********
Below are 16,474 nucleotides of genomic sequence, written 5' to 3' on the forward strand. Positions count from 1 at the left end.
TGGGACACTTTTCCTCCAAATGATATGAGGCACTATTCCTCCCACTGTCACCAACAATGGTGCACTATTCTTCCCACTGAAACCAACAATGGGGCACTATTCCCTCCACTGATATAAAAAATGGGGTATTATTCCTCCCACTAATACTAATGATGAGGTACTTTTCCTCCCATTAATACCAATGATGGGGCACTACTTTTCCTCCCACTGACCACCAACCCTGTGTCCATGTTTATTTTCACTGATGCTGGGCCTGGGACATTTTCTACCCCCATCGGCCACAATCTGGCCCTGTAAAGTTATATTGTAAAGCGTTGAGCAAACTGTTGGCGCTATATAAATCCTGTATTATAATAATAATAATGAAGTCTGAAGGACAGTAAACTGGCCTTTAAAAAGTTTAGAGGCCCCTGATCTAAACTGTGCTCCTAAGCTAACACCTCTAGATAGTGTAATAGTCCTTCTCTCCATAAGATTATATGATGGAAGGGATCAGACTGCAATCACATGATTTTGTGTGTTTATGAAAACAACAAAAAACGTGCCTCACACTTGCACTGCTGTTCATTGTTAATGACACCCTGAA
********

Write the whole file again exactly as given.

Below are 16,474 nucleotides of genomic sequence, written 5' to 3' on the forward strand. Positions count from 1 at the left end.
TGGGACACTTTTCCTCCAAATGATATGAGGCACTATTCCTCCCACTGTCACCAACAATGGTGCACTATTCTTCCCACTGAAACCAACAATGGGGCACTATTCCCTCCACTGATATAAAAAATGGGGTATTATTCCTCCCACTAATACTAATGATGAGGTACTTTTCCTCCCATTAATACCAATGATGGGGCACTACTTTTCCTCCCACTGACCACCAACCCTGTGTCCATGTTTATTTTCACTGATGCTGGGCCTGGGACATTTTCTACCCCCATCGGCCACAATCTGGCCCTGTAAAGTTATATTGTAAAGCGTTGAGCAAACTGTTGGCGCTATATAAATCCTGTATTATAATAATAATAATGAAGTCTGAAGGACAGTAAACTGGCCTTTAAAAAGTTTAGAGGCCCCTGATCTAAACTGTGCTCCTAAGCTAACACCTCTAGATAGTGTAATAGTCCTTCTCTCCATAAGATTATATGATGGAAGGGATCAGACTGCAATCACATGATTTTGTGTGTTTATGAAAACAACAAAAAACGTGCCTCACACTTGCACTGCTGTTCATTGTTAATGACACCCTGAA